Black et al v. Pettitinato et al
MEMORANDUM DECISION AND ORDER, Defendant's motion to dismiss is granted on the ground that the second amended complaint fails to state a claim. The Clerk is directed to enter judgment in favor of defendant, dismissing the second amended com plaint. The Court certifies pursuant to 28 U.S.C. § 19l5(a)(3) that any appeal would not be taken in good faith and therefore in forma pauperis status is denied for the purpose of any appeal. See Coppedge v. United States, 369 U.S. 438, 444-45 (1962). So Ordered by Judge Brian M. Cogan on 6/5/2017. (c/m)(fwd'd for jgm) (Lee, Tiffeny)
UNITED STATES DISTRICT COURT
EASTERN DISTRICT OF NEW YORK
- against DR. GOLDBERG,
COGAN, District Judge.
Plaintiff pro se, a former pretrial detainee on Rikers Island and a serial litigant in this
Court, commenced this action against various correctional personnel and members of the prison
medical staff for a variety of different grievances. He is on his second amended complaint
because, after a series of Orders under 28 U.S.C. § 1915 and rulings on motions for
reconsideration, I dismissed sua sponte all of his claims against all defendants except one – an
Eighth Amendment 1 deliberate indifference claim against a prison doctor, Dr. Alan Goldberg,
for “refus[ing] to take action in any manner to help alleviate the pain in [plaintiff’s] feet.”
Familiarity with those prior Orders is assumed. Presently before the Court is Dr. Goldberg’s
motion to dismiss that claim. Plaintiff has failed to file an opposition, despite having obtained an
extension of time to do so. Nonetheless, I have considered the merits of defendant’s argument in
determining whether to grant the motion.
I previously discussed plaintiff’s deprivation of medical care claims against Dr. Goldberg
and two other doctors that plaintiff had sued in the original complaint at length in my initial
I reference the Eighth Amendment for convenience, but recognize that as a pretrial detainee, plaintiff was subject
to the co-extensive standard under the Due Process Clause of the Fourteenth Amendment. See Caiozzo v. Koreman,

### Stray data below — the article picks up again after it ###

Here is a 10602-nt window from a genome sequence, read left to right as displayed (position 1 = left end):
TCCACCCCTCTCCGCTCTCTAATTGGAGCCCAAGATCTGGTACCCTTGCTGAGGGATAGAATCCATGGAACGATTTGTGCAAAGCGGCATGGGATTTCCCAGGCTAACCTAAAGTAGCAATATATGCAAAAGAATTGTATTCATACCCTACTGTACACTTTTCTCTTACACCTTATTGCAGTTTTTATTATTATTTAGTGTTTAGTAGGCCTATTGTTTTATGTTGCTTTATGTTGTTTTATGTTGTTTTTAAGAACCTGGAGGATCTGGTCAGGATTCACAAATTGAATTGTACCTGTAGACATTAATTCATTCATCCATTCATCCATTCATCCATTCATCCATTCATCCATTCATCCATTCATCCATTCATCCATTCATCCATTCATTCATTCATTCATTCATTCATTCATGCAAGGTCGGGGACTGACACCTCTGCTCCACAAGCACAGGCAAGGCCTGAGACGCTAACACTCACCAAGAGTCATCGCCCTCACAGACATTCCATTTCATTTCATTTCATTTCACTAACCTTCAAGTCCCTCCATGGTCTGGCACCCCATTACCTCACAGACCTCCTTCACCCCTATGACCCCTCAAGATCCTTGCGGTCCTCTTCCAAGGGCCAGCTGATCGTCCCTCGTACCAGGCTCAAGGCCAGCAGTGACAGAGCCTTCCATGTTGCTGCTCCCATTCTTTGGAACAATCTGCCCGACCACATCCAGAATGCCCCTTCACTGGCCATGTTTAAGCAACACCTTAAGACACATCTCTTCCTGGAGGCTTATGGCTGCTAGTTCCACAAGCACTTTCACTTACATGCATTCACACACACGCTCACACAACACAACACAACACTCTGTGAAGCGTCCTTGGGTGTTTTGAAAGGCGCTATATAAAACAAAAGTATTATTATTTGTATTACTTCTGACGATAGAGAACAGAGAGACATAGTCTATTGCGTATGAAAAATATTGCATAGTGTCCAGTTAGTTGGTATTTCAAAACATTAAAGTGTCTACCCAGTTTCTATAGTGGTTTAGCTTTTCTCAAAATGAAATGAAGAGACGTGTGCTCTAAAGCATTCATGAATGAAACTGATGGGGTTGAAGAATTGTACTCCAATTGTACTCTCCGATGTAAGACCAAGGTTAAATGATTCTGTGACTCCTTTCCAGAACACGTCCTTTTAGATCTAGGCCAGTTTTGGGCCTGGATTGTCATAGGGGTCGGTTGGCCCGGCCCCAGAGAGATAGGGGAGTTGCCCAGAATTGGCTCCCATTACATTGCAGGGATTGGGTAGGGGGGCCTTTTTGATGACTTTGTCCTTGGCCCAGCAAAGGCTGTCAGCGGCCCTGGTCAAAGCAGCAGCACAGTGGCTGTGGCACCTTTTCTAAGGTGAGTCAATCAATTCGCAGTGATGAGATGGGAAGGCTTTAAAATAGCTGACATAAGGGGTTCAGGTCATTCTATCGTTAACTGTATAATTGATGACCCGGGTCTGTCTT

581 F.3d 63, 69 (2d Cir. 2009); Weyant v. Okst, 101 F.3d 845, 856 (2d Cir. 1996).
§ 1915 decision that dismissed Dr. Goldberg and those other doctors and permitted plaintiff to
file an amended complaint. See Black v. Petitinato, No. 16-cv-1934, 2016 WL 3983590, *4-6
(E.D.N.Y. July 22, 2016) (“Black I”). Plaintiff’s first amended complaint asserted the same
claim against all three doctors. By Memorandum Decision and Order dated August 30, 2016, I
dismissed the claims against the other two doctors but permitted the claim against Dr. Goldberg
Plaintiff then filed a motion for reconsideration of my August 30, 2016 Order. I granted
plaintiff’s reconsideration motion and permitted him to file a second amended complaint.
Plaintiff’s second amended complaint fared no better than his first, and I again dismissed the
claims against the other two doctors, but permitted the claim against Dr. Goldberg to proceed.
Dr. Goldberg was thus left in the second amended complaint subject to his right to seek dismissal
under Federal Rule of Civil Procedure 12(b)(6).
Defendant is correct that plaintiff’s deliberate indifference claim against him fails to meet
the plausibility standard required under Bell Atlantic Corporation v. Twombly, 550 U.S. 544,
570 (2007), and Ashcroft v. Iqbal, 556 U.S. 662, 678 (2009). Plaintiff posits his conclusion of
deliberate indifference or reckless disregard solely on the following facts: (1) he has diabetic
neuropathy in his feet that causes him pain; and (2) Dr. Goldberg refused to authorize plaintiff’s
receipt of supportive footwear despite a physician’s assistant authorization for such footwear. 2
As the Second Circuit has explained, Twombly requires a plaintiff to allege “‘enough facts to